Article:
Respiratory syncytial virus (RSV) is the major cause of childhood respiratory disease; however, currently there is no licenced vaccine available and the only therapeutic, a monoclonal antibody against the viral Fusion (F) protein, is expensive and applied sparingly. RSV particles enter cells by membrane fusion, orchestrated by F – a type I integral membrane protein. This process was recently shown to involve macropinocytosis of the particle. Separately, RSV can spread through induction of direct cell-cell fusion – again orchestrated by F. Little is currently known about the host-factors involved in regulating or inhibiting RSV F-mediated fusion. Here, using two different high-throughput screening approaches, we have identified host-factors involved in regulating RSV fusion. Using quantitative mass-spectrometry analysis of isolated cell membrane fractions from mock and RSV-infected cells we have identified membrane proteins which are differentially regulated during RSV infection. Furthermore, using lentiviral libraries expressing individual interferon stimulated genes (ISGs) from different mammalian species we have investigated ISG-mediated inhibition of RSV fusion. Our data provides important insights into host-factors involved in RSV spread, furthering our understanding of the fusion process and identifying potential targets for antiviral therapy.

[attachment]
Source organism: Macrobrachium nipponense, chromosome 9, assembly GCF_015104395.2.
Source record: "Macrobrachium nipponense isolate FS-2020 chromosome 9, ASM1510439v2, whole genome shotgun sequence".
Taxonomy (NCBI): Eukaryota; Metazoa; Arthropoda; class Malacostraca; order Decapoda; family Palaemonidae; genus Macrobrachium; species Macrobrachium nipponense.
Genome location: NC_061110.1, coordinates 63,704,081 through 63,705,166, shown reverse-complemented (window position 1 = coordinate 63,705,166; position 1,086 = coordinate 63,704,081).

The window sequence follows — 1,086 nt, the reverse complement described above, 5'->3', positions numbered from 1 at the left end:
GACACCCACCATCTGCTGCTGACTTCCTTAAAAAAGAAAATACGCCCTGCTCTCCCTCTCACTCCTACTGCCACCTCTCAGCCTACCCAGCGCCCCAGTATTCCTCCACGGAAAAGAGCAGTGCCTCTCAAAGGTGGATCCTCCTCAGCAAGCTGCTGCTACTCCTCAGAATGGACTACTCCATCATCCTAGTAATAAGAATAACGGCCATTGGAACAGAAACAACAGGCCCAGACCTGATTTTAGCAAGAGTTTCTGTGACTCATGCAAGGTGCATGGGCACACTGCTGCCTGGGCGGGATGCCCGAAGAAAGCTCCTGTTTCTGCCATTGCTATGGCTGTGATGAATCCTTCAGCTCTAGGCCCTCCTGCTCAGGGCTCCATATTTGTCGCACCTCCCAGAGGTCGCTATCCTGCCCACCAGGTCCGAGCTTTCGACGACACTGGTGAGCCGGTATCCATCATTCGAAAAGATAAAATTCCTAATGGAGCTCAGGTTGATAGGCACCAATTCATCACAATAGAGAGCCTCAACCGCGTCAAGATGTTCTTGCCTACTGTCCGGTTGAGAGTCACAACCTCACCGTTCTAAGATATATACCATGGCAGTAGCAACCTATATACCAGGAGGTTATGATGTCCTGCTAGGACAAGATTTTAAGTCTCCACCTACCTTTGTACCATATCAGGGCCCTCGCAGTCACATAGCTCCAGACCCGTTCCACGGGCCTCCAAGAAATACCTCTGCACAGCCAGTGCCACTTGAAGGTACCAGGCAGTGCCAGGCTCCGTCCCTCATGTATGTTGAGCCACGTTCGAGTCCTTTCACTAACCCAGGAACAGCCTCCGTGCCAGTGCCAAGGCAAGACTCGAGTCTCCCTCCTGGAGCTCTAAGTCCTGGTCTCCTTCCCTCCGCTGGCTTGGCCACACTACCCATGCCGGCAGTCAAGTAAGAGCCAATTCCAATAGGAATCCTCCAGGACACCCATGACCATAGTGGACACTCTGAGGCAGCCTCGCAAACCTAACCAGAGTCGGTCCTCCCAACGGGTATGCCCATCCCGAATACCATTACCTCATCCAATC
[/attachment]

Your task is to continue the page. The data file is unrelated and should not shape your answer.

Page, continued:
• This is an open-access article distributed under the terms of the Creative Commons Attribution License, which permits unrestricted use, distribution, and reproduction in any medium, provided the original work is properly cited.

Article metrics loading...

Loading full text...

Full text loading...

This is a required field
Please enter a valid email address
Approval was a Success
Invalid data
An Error Occurred
Approval was partially successful, following selected items could not be processed due to error